Presidential psychology is quickly becoming a bipartisan issue. Recently, Senator Al Franken said that he and several of his GOP colleagues shared the opinion that President Donald Trump is “not right mentally.” Shortly thereafter, 35 mental health professionals — psychiatrists, psychologists and social workers — took to the pages of the New York Times to register their own concerns that the President was demonstrating “grave emotional instability.”
These controversial armchair diagnoses are powerless on their own. But what if there was something that Senator Franken and his concerned colleagues could actually do? Constitutionally speaking, there might be.
Much has been written in recent weeks about a provision in Section 4 of the 25th Amendment that allows the Vice President and a majority of the Cabinet to send a letter to Congress stating that the President is “unable to discharge the powers and duties of his office.” This letter would immediately initiate a transfer of power to the Vice President, subject to additional Congressional review.
While theoretically possible, it is highly unlikely that the Vice President and the Cabinet would unite to remove the President absent a clear incapacitation along the lines President Woodrow Wilson experienced after a stroke. Even if there was a bipartisan consensus that he was unfit to serve, the President would have broad authority to remove his Cabinet before it could take any action.
But there is another provision in the Amendment that has received much less popular attention — one that could allow Congress to play a role in removing the President. And no, it isn’t impeachment. Instead, a little-known provision in Section 4 empowers Congress to form its own body to evaluate the President’s fitness for office, eliminating the need for the Cabinet’s involvement in the process (emphasis ours):
But what constitutional constraints are put on this power? Remarkably, there aren’t any. The framers of the 25th Amendment left the provision purposely vague, allowing Congress flexibility to decide on its specifics at a later date. It should come as no surprise to those who bemoan Congress’s frequent inactivity to find out that in the 50 years since the Amendment passed, it has never made such a decision.
However, there are two ways that Congress could still act on this provision.
The first approach would be to appoint a panel of independent medical practitioners to judge the health of American presidents. Former president Jimmy Carter has been a strong advocate for this approach, noting the advanced age and poor health of many U.S. presidents. Since the 1990s, Carter has expressed particular concern about the conflict of interests faced by the personal physicians to the President, who might otherwise be tasked with making a determination about medical fitness. These physicians often have personal relationships with the presidents they treat. (Carter’s was his tennis partner.) This seems to be the case with President Trump, whose own personal physician, Dr. Harold Bornstein, famously wrote a bizarre four-paragraph letter raving about Trump’s “astonishingly excellent” health. He later said that he wrote this letter in five minutes while riding in a limousine paid for by Trump himself.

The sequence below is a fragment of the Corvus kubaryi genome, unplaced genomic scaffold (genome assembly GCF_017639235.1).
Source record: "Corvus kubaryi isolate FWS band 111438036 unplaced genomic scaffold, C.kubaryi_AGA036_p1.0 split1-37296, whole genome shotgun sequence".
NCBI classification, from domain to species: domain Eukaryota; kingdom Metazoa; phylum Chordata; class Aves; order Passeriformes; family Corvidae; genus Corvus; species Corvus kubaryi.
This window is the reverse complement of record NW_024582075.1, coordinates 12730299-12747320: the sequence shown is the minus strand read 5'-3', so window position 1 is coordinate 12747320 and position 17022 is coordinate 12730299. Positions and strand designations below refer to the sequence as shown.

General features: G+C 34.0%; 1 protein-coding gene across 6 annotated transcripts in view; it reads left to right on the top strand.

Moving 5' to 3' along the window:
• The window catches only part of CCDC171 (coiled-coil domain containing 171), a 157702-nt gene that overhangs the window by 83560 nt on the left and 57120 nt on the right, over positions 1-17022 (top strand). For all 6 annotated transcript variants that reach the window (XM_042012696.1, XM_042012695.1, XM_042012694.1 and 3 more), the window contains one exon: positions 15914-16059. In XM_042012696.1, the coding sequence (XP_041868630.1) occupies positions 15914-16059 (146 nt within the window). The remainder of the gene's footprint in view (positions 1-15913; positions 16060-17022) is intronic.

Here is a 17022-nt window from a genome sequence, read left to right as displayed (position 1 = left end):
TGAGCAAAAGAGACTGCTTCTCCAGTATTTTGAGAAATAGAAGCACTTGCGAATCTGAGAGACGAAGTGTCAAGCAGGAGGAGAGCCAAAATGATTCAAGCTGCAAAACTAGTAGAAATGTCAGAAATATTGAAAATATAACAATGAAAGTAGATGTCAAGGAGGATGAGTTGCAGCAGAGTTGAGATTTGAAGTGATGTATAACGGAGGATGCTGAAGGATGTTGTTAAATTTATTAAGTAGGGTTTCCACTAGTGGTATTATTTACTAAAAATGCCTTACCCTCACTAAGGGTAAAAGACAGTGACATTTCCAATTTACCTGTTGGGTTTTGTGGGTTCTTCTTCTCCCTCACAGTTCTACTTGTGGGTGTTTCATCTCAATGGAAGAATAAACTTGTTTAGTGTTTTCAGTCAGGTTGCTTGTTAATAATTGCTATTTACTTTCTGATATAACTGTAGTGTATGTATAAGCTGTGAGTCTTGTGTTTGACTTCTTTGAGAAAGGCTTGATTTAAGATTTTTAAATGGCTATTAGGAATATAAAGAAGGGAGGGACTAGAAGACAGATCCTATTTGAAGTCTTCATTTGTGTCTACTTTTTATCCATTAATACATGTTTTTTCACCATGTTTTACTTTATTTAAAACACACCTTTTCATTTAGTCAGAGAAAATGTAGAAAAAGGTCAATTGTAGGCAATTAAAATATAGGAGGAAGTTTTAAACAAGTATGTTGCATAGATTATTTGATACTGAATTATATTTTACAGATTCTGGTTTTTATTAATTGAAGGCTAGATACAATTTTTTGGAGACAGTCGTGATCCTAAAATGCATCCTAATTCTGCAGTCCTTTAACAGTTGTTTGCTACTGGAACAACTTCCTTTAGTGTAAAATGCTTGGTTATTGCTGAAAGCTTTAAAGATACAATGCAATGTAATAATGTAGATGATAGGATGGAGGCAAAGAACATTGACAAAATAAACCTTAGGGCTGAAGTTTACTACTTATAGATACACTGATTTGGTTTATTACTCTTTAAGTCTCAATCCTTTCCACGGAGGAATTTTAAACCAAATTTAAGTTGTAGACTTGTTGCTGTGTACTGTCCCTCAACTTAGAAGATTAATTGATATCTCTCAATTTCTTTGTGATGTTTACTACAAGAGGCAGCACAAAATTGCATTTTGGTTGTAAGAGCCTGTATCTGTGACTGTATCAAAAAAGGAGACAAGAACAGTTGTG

A second approach would be for Congress to appoint a body with no medical expertise whatsoever. Because the 25th Amendment does not require a medical diagnosis or consultation with medical professionals, Congress could even appoint members of its own ranks to the panel. This approach could give Congress the ability to enforce its own criteria for presidential fitness. For example, Congress could deem the President “unable to discharge the powers and duties of his office” if he is unable to be trusted with classified information by intelligence agencies. Congress could even use the threat of removal to exercise additional leverage over the President’s actions.
This approach would raise grave constitutional and moral questions about the proper role of Congress in our democracy. Moreover, in addition to sign-off from the Vice President, this path would likely require supermajorities in both houses of Congress to override a presidential veto, further underscoring the improbability of such a move.
Despite the long odds, President Trump’s erratic behavior in recent weeks has led many — including constitutional scholar and Harvard Law Professor Laurence Tribe — to start talking about whether the President is fit to discharge the duties of his office under the meaning of the 25th Amendment. While such conversations may be premature, it is important to understand the constitutional mechanisms that would allow removal of a president if a broad bipartisan consensus emerges that he or she is unable to lead our nation.
In the heat of the 2016 Presidential campaign, Donald Trump’s physician assured the American people that his 70-year old patient would be “the healthiest individual ever elected to the presidency.” Congress might have a different opinion.